I appreciate what the Senator said about the Lois Bridges centre, which is a short-term place. The way forward does not involve putting young girls into psychiatric units like St. Patrick's University Hospital. We need to use outpatient facilities and treat people in hospitals for short periods of time. I know several girls who have gone through Marino and into Lois Bridges. They have come out and gone on to get qualifications. The earlier the intervention takes place, the better. I know of cases involving girls as young as nine, ten, 12 or 13. There is no parish in Ireland that does not have a person with an eating disorder. Deaths have taken place. I have dealt with a family in which one girl has already died and a second girl is in trouble. This issue has to be dealt with and it will be dealt with by people like the Minister of State and Deputy Neville.
I cannot say too much about the funding because I do not have the finer details. We cannot afford to wait before we provide assistance to centres like Lois Bridges. I know Ms Teresa Moorhead is away this week. We told her we would have good news of some shape for her. I am pleased that this matter has been raised by Senator Power today. She should take it from here and not let it go. I have spent years working on these services to get them to where they are today. It is ironic that this matter was handed to me this evening. I assure Senator Power that I will work with her day and night. She knows what it is like for the girls who are dealing with this problem.
I am pleased to be here today and to have an opportunity to speak about eating disorders. The national mental health policy document, A Vision for Change, sets out the framework for the development of mental health services generally. The HSE's services for people with eating disorders are embedded in community mental health teams and primary care. The HSE, with Dublin City University, has developed a mental health in primary care accredited training programme for primary care practitioners. The skills included in this programme are designed to enhance the capacity of primary care to recognise, assess and treat a range of mental illnesses within the primary care setting. As individuals with eating disorders frequently present themselves to primary care practitioners with complications of their condition, early intervention at this level greatly improves outcomes.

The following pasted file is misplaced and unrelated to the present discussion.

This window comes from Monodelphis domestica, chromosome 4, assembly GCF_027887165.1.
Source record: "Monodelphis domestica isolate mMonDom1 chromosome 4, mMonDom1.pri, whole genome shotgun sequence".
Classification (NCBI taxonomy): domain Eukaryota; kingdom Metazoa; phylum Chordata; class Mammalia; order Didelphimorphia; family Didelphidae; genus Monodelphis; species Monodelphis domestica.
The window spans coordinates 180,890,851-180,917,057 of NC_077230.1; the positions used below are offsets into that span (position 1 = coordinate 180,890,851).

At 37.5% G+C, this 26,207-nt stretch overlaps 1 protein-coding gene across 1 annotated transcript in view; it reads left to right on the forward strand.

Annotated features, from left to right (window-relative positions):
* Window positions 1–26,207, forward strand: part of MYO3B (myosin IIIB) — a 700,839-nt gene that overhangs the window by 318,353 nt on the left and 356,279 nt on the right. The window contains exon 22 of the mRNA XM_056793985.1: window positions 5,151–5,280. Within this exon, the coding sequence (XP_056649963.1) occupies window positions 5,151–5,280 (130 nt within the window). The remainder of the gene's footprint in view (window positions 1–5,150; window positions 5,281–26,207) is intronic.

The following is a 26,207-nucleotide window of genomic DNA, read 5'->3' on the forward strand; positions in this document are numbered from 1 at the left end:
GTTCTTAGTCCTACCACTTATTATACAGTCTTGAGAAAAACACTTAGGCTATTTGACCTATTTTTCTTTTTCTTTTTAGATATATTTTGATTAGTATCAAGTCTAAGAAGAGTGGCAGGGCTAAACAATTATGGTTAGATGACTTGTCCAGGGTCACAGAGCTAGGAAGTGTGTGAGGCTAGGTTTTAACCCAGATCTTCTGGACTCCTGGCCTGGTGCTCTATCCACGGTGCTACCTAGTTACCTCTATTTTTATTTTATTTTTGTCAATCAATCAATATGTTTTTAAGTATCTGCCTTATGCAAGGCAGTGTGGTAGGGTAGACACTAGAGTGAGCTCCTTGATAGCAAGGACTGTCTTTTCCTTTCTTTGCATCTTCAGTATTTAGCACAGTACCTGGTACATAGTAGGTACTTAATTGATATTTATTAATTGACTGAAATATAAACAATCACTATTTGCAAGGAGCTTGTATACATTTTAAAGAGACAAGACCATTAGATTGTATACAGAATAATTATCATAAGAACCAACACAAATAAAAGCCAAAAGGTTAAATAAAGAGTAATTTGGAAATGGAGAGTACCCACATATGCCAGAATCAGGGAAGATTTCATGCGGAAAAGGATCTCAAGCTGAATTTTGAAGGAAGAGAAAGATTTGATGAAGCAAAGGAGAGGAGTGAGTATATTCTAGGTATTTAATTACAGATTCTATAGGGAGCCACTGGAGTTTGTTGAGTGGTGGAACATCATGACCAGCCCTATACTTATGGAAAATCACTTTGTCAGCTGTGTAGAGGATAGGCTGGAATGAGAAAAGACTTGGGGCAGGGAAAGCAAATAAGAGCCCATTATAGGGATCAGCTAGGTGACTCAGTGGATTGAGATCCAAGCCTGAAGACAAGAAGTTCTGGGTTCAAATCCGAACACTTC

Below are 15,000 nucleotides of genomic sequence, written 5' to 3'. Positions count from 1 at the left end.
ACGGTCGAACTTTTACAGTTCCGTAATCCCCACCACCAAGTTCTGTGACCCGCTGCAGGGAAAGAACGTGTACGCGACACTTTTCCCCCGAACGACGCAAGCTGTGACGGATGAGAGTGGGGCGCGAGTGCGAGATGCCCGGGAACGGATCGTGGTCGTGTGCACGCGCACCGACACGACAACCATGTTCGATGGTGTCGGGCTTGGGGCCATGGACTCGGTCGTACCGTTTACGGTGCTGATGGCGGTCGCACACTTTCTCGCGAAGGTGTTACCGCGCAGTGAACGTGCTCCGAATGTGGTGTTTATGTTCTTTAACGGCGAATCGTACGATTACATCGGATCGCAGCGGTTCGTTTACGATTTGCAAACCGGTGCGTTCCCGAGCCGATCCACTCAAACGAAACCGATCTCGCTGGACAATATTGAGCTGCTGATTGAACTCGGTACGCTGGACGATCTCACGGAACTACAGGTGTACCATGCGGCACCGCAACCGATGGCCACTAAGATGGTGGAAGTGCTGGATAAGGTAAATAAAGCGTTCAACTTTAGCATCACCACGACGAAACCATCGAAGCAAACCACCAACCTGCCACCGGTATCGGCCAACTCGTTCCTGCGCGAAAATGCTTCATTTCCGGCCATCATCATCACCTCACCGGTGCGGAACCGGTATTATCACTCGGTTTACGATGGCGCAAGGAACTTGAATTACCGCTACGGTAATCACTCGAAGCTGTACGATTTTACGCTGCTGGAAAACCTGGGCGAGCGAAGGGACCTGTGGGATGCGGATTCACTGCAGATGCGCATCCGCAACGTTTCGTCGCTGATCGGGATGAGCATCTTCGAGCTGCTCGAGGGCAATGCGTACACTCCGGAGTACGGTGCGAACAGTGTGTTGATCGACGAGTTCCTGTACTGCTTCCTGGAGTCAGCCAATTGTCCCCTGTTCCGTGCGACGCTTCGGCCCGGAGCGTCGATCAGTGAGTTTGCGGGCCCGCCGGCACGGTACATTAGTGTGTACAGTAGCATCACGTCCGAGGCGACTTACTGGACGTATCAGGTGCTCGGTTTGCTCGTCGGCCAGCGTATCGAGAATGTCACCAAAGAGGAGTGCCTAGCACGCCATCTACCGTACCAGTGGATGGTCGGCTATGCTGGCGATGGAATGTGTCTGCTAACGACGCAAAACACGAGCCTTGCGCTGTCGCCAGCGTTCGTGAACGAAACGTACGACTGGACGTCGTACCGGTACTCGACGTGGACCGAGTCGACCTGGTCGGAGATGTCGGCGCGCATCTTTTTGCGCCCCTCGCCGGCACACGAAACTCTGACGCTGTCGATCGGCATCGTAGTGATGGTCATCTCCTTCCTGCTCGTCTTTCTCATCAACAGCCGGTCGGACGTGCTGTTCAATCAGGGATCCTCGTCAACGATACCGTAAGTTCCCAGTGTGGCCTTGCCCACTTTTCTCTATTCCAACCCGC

Community-based adult mental health services receive referrals from primary care and provide assessment and treatment to individuals with eating disorders. Child and adolescent mental health teams provide a similar role for their cohort of referrals. If the individual's psychiatric or medical needs are more acute, inpatient admission is offered within the local psychiatric services or acute medical care where necessary. Following the recommendation of the consultant psychiatrist, the HSE can and has worked with service providers in the independent sector. I know that has happened in some cases, but it does not happen often enough. The HSE and the independent providers have made specialised care available on an inpatient or outpatient basis. The Senator is familiar with centres like that in Marino.